Let's talk about how the roles in newsrooms are evolving

TL;DR I’m starting a newsletter focused on exploring all the new roles that have appeared in newsrooms as they evolved over the past decade or more. You can sign up here

Evolving Newsroom logo

It’s been almost a decade since I graduated from university without knowing more about my career direction than I wanted to work ‘in the media’. It was an industry undergoing severe disruption that seemed ripe for change.

A few months after graduating, I co-founded a blog called Wannabe Hacks, that was designed to tell the stories of five newbie graduates as they attempted to make their way in journalism. (You can find the very first version of the blog here – more recent versions of it are no longer online, unfortunately)

The story of ‘Hacks’ is for another day, but I am telling you this because I noticed that even three years after Hacks was no more, the email address still receives multiple requests a week for advice, CV guidance, help promoting new roles, students looking for work experience etc.

I can see there is still demand to understand this industry, how it is changing and how to get involved. What better way to do so than through the eyes and experience of those who have been ‘being the change’ whether for several years or a few months.

I’m aware it could seem odd to be talking about new roles when so many jobs in journalism are being lost at an accelerated rate due to the pandemic. But it seems more important than ever to look towards the future and what newsrooms need to become. I aim to do just that.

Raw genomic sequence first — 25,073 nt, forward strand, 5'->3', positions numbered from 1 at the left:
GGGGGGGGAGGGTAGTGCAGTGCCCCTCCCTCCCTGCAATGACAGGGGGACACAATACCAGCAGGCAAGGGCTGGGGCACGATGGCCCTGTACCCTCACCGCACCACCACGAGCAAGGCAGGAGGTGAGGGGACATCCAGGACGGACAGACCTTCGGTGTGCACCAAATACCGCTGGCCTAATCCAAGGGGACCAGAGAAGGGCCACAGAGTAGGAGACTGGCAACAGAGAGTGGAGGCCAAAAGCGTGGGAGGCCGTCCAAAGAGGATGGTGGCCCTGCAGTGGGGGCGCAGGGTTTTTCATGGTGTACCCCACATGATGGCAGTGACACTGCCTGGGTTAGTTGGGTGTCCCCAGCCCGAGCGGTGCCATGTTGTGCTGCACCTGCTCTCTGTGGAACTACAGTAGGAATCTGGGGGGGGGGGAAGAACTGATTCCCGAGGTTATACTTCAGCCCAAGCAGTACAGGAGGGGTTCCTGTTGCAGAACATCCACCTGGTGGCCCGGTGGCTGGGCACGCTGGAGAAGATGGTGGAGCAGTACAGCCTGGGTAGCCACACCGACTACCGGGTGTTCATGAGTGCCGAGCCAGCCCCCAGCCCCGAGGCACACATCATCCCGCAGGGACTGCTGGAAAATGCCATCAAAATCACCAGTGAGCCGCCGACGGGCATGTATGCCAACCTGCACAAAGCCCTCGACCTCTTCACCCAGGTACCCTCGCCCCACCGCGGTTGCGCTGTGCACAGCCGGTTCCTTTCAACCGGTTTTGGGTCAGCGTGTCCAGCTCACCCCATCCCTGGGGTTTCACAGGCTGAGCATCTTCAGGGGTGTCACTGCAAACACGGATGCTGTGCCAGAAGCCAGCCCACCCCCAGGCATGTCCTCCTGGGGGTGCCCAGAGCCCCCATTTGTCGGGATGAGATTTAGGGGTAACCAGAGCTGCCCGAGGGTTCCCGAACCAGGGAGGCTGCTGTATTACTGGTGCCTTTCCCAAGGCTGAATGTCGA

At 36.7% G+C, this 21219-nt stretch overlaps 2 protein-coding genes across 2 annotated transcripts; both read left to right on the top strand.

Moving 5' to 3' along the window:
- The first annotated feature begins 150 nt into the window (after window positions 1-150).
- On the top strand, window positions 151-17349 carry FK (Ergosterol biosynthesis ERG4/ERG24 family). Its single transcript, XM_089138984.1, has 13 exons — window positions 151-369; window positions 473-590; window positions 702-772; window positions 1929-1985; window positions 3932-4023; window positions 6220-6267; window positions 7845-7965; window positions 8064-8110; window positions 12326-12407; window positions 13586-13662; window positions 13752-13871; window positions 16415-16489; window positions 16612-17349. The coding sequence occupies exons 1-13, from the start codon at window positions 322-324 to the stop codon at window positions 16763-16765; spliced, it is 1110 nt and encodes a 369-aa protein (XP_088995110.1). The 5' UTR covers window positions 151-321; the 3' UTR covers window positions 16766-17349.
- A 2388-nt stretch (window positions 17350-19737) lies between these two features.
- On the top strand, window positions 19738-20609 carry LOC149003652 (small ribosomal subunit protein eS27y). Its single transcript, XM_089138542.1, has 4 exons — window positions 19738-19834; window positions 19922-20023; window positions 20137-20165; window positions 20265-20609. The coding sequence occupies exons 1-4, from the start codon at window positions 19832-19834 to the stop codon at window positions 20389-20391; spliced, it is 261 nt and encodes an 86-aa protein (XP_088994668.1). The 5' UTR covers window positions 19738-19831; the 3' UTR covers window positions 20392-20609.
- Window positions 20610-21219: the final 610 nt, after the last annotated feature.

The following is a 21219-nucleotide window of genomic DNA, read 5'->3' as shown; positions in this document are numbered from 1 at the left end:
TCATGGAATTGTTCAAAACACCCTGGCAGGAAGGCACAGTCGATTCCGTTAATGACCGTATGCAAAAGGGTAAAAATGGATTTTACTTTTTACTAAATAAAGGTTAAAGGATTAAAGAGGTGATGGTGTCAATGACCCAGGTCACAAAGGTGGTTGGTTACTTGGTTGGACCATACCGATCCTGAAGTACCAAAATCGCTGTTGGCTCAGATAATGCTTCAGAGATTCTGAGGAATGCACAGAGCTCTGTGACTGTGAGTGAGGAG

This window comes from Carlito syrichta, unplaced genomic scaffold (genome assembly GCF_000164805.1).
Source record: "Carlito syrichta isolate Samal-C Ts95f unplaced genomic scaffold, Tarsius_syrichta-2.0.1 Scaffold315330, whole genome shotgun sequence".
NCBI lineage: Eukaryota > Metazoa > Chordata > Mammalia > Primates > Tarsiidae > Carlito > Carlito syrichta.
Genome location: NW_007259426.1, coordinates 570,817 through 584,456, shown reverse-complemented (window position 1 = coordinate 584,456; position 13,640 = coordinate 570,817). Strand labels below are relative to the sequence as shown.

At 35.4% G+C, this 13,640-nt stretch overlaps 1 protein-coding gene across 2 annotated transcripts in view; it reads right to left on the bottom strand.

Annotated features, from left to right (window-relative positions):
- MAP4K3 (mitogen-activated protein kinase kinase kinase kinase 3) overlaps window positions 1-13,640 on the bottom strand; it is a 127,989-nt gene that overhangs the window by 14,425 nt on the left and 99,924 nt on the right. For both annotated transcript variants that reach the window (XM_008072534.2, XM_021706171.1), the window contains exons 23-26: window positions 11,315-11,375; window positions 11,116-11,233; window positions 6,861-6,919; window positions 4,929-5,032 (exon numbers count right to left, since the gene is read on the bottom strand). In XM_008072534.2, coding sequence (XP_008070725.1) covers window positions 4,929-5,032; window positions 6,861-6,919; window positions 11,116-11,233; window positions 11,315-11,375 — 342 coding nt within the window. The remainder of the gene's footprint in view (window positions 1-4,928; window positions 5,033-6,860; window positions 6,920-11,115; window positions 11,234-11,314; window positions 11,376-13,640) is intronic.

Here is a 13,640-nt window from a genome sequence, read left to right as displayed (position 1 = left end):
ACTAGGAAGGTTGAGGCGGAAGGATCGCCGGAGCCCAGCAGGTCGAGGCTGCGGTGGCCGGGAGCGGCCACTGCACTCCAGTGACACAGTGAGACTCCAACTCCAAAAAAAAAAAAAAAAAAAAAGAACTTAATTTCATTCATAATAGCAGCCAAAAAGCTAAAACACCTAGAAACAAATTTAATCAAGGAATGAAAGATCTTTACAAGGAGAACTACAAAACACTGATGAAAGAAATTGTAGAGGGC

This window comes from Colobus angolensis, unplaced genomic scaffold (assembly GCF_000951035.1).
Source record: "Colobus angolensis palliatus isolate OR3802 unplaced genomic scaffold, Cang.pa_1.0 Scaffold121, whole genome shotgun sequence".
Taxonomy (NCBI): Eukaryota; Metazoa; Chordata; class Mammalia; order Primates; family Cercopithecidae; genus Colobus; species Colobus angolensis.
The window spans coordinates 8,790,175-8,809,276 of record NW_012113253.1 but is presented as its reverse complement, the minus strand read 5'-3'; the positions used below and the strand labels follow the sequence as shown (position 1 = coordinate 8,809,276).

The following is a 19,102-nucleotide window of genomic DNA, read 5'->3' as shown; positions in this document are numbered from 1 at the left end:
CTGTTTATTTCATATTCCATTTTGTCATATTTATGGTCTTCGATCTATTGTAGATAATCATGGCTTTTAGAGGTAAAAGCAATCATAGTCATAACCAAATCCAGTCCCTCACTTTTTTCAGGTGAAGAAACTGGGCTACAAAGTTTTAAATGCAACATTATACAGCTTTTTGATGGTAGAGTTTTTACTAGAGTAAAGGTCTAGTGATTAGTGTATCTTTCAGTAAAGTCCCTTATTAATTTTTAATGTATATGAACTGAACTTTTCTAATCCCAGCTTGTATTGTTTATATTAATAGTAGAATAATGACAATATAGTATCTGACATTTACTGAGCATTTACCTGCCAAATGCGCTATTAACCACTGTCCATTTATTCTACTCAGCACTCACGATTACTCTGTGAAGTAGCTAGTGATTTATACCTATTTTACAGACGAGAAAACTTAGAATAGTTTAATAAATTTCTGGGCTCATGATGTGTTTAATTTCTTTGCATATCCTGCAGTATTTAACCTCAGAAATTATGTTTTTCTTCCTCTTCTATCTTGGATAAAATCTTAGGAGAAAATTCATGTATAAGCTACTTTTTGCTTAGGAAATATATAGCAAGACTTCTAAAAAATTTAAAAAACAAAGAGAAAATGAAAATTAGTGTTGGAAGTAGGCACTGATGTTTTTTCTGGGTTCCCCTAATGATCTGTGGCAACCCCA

Introducing Evolving Newsroom – looking at the new roles in journalism

There’s such a huge variety of new roles, strategies, organisational structures and business models that it only felt right to be inspired by Hacks and to look to tell the stories of how newsrooms are evolving through the people doing it first hand.

The plan is simple, a weekly newsletter with a profile of someone in a non-traditional newsroom role + a link or two to relevant articles and discussions.

Here are the questions I plan to ask (if you have suggestions for new questions or feedback on these ones I’d love to hear it @evolvingnews)

If it’s popular, then perhaps more than one profile a week – I’ll wait and see

How can you get involved/help I hear you scream?

  1. Sign up for the newsletter – I even have a handy box above to make it easy
  2. Share the newsletter with your friends, the students you know, that colleague thinking about a career change and your networks, everyone really!
  3. Follow EN on Twitter and Instagram
  4. Suggest people you admire (profiles@evolvingnewsroom.co), tell me who you want profiled, who you want to learn about. Tell me about you, your role and why you think others would love to hear about you. I want to ensure EN covers as wide a range of people, roles, publications, strategies, countries, languages, markets and business models as possible
  5. Feedback on the newsletter, the questions and help me make Evolving Newsroom as strong as possible.

Learn more about me here